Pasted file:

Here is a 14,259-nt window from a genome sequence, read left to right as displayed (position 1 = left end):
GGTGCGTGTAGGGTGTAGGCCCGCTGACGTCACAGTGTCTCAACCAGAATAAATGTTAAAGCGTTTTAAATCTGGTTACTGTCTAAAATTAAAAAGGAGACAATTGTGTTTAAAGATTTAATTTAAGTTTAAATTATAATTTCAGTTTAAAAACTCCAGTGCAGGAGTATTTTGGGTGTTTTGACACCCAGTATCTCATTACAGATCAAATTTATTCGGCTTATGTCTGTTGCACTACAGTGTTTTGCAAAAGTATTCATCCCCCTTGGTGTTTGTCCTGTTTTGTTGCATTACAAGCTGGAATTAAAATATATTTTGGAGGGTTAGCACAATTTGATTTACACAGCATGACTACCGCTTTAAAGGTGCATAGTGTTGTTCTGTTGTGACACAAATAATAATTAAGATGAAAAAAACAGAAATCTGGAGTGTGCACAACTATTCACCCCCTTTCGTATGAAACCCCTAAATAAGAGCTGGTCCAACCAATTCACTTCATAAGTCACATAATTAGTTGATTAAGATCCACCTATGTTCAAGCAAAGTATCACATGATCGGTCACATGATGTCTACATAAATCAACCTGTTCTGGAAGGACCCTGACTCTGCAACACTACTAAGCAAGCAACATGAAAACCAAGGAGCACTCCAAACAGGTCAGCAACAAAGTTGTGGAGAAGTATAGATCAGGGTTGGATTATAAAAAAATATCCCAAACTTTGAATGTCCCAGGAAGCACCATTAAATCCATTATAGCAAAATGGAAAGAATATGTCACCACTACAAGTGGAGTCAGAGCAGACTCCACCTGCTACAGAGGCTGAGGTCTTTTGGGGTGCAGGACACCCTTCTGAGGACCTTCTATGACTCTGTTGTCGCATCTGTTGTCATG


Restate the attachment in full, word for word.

Here is a 14,259-nt window from a genome sequence, read left to right as displayed (position 1 = left end):
GGTGCGTGTAGGGTGTAGGCCCGCTGACGTCACAGTGTCTCAACCAGAATAAATGTTAAAGCGTTTTAAATCTGGTTACTGTCTAAAATTAAAAAGGAGACAATTGTGTTTAAAGATTTAATTTAAGTTTAAATTATAATTTCAGTTTAAAAACTCCAGTGCAGGAGTATTTTGGGTGTTTTGACACCCAGTATCTCATTACAGATCAAATTTATTCGGCTTATGTCTGTTGCACTACAGTGTTTTGCAAAAGTATTCATCCCCCTTGGTGTTTGTCCTGTTTTGTTGCATTACAAGCTGGAATTAAAATATATTTTGGAGGGTTAGCACAATTTGATTTACACAGCATGACTACCGCTTTAAAGGTGCATAGTGTTGTTCTGTTGTGACACAAATAATAATTAAGATGAAAAAAACAGAAATCTGGAGTGTGCACAACTATTCACCCCCTTTCGTATGAAACCCCTAAATAAGAGCTGGTCCAACCAATTCACTTCATAAGTCACATAATTAGTTGATTAAGATCCACCTATGTTCAAGCAAAGTATCACATGATCGGTCACATGATGTCTACATAAATCAACCTGTTCTGGAAGGACCCTGACTCTGCAACACTACTAAGCAAGCAACATGAAAACCAAGGAGCACTCCAAACAGGTCAGCAACAAAGTTGTGGAGAAGTATAGATCAGGGTTGGATTATAAAAAAATATCCCAAACTTTGAATGTCCCAGGAAGCACCATTAAATCCATTATAGCAAAATGGAAAGAATATGTCACCACTACAAGTGGAGTCAGAGCAGACTCCACCTGCTACAGAGGCTGAGGTCTTTTGGGGTGCAGGACACCCTTCTGAGGACCTTCTATGACTCTGTTGTCGCATCTGTTGTCATG